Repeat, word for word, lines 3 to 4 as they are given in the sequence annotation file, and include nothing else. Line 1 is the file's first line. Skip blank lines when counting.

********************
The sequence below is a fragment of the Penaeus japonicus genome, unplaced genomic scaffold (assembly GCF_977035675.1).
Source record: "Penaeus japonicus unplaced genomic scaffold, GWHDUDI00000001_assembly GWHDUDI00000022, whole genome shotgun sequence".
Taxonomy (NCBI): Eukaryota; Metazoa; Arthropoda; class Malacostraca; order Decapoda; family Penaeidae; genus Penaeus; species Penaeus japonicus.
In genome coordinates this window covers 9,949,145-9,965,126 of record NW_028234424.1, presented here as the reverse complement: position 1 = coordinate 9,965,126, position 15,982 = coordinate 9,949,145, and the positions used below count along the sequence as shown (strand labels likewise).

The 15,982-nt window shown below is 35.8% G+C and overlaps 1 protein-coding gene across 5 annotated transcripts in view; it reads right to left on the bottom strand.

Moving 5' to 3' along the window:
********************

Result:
Taxonomy (NCBI): Eukaryota; Metazoa; Arthropoda; class Malacostraca; order Decapoda; family Penaeidae; genus Penaeus; species Penaeus japonicus.
In genome coordinates this window covers 9,949,145-9,965,126 of record NW_028234424.1, presented here as the reverse complement: position 1 = coordinate 9,965,126, position 15,982 = coordinate 9,949,145, and the positions used below count along the sequence as shown (strand labels likewise).